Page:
Two implementation vulnerabilities have been reported in the Kyber key encapsulation mechanism (KEM), an encryption standard designed to protect networks against future attacks by quantum computers. Collectively referred to as “KyberSlash,” these flaws could lead to attackers discovering encryption keys.
The vulnerabilities, known as KyberSlash 1 and KyberSlash 2, consist of timing-based attacks wherein attackers observe how long Kyber performs specific division operations in its decapsulation process, according to BleepingComputer, which broke the story. “Timing attacks of this nature are a derivative of broader ‘side channel’ attacks, which can be used to undermine any type of encryption, including both classical and post-quantum algorithms,” Andersen Cheng, founder of Post-Quantum, explained to Tech Monitor. “With this type of attack, the adversaries send fake (and known) ciphertext and measure how long it takes to decipher. They can then infer the timings for each attempt and reverse engineer the actual key-pair.”
The flaws were reported to Kyber’s development team by Franziskus Kiefer, Goutam Tamvada and Karthikeyan Bhargavan, all researchers at cybersecurity firm Cryspen, on 1 December. A patch was immediately issued for the encryption standard, but as it wasn’t labelled as a security issue, Cryspen began to proactively inform projects that they needed to apply the fix from 15 December.
Versions of the Kyber post-quantum encryption standard have been adopted by Google, Signal and Mullvad VPN, though the latter has since confirmed that its services are not impacted by the vulnerability.
Post-quantum encryption rush
Kyber was first submitted for review to the US National Institute of Standards and Technology (NIST) in 2017, as part of a competition convened by the organisation to test and finalise an encryption standard capable of defending networks against future attacks by a quantum computer. Though a machine with the requisite number of qubits capable of using Shor’s algorithm to break RSA encryption and similar standards has yet to be developed, recent breakthroughs in scaling quantum computers and mounting speculation about “Harvest Now, Decrypt Later” attacks have led to increased interest in adopting post-quantum standards by governments and major corporations.
Several algorithms entered into NIST’s competition have been proven vulnerable to conventional attacks. These include the standards Rainbow and SIKE, the latter of which was defeated by researchers at KU Leuven in 2022 in under an hour using a classical computer. The official implementation of Kyber, CRYSTALS-Kyber, was also undermined in February 2023 using highly complex deep learning-based side-channel attacks by a team from Sweden’s KTH Royal Institute of Technology. Nevertheless, the algorithm was one of several for which NIST released draft standards last summer, intending to finalise its competition later this year.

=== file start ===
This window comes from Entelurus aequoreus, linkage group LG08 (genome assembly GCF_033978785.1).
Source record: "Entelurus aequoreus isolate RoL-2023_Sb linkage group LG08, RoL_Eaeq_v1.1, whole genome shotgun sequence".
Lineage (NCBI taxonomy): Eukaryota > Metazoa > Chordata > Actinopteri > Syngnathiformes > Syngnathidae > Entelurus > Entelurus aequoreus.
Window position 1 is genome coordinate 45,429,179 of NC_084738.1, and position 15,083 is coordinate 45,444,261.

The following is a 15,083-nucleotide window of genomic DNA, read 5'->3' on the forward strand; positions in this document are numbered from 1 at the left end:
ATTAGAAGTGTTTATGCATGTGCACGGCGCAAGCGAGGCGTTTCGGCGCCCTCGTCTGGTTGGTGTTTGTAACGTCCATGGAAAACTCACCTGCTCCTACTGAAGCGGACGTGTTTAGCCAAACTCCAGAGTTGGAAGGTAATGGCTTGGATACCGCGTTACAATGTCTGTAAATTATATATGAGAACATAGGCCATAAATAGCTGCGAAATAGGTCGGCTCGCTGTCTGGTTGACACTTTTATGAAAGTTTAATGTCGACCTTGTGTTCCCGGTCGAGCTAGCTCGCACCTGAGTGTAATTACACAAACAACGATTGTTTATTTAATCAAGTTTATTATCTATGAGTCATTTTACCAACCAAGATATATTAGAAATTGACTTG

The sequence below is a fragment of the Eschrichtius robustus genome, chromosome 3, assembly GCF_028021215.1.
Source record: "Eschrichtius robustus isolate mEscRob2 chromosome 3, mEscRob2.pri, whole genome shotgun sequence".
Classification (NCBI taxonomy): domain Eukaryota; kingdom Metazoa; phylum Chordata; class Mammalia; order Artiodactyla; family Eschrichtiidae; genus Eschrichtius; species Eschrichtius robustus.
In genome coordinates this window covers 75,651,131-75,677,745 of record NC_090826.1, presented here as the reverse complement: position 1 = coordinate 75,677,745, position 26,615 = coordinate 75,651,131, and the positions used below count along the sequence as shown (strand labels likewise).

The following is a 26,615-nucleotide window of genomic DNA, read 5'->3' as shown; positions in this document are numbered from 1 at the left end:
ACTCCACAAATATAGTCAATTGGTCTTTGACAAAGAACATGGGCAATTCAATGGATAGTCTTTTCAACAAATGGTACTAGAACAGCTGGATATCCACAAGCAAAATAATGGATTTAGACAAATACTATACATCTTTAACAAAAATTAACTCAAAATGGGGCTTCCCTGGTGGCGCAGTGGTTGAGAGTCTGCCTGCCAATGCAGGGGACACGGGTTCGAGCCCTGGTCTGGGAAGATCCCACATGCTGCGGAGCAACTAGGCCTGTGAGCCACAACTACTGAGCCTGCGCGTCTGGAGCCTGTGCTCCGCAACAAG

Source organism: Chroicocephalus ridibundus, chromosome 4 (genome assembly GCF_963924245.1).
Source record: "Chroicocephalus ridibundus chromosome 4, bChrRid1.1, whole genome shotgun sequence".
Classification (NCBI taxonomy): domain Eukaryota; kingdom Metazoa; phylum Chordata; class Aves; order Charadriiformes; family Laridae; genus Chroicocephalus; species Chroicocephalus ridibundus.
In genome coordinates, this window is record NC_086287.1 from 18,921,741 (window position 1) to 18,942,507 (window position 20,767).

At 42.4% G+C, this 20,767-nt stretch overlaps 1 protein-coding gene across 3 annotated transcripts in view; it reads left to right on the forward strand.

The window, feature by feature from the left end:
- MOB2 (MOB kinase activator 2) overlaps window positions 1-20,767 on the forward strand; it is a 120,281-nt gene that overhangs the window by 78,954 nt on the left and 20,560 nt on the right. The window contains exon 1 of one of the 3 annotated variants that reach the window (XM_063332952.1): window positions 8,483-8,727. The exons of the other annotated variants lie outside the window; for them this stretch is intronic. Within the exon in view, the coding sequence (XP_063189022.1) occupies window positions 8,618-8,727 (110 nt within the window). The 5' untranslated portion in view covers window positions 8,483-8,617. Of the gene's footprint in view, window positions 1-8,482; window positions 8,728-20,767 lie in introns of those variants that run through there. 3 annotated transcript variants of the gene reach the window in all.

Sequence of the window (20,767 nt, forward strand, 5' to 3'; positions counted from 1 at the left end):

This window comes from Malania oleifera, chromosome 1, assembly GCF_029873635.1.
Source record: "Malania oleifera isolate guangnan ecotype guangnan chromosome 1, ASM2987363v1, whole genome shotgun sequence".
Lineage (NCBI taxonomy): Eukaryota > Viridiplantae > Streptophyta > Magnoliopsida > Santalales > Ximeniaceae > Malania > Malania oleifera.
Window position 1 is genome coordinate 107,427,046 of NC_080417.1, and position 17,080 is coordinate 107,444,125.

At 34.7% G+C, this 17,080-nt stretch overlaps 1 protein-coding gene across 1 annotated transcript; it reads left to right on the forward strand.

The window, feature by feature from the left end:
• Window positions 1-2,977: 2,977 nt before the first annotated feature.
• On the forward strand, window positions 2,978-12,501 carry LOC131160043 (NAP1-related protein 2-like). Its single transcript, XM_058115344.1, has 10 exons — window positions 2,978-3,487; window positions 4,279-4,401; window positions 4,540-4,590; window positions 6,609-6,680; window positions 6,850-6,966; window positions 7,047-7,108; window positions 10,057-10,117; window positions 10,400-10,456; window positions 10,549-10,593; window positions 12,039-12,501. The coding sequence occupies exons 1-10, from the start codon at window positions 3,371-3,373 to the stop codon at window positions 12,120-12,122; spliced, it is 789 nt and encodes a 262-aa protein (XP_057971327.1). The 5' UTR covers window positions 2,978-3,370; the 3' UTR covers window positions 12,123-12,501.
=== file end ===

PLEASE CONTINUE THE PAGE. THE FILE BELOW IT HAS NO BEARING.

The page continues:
In the meantime, several major organisations have adopted versions of the Kyber KEM. In August 2023, Google announced its implementation of Kyber-768 as part of a hybrid mechanism to secure the transport layer security traffic on its Chrome browser. Similarly in September, Signal adopted Kyber-1024 in combination with an elliptic curve key agreement protocol to help secure its “Signal Protocol,” which is also used to guarantee end-to-end encryption in WhatsApp and Google messages.
This hybrid approach to using post-quantum encryption standards is meant to ensure that network traffic is protected from attack should new vulnerabilities in post-quantum standards be discovered. Since the KyberSlash vulnerabilities were uncovered, the team behind the discovery claim that patches have now been implemented by the Kyber development team and by AWS. A GitHub library created by Kudelski Security was also listed by the team. When Tech Monitor contacted the cybersecurity firm, it confirmed that the code listed was not used in any of its commercial products and should not be used in production, but that it had nevertheless implemented a patch for the KyberSlash vulnerabilities in a new version of the library.
Nevertheless, Cheng considers it an important step forward for the post-quantum encryption community that its focus on flaws has moved on from vulnerabilities in the mathematics underpinning the standards toward implementation attacks. “It will be the responsibility of each organisation implementing new encryption to ensure the implementation is robust,” says Cheng. “That’s why it is so important that teams working on the migration to post-quantum encryption have deep engineering understanding and ideally, existing experience in deploying the cryptographic algorithms. “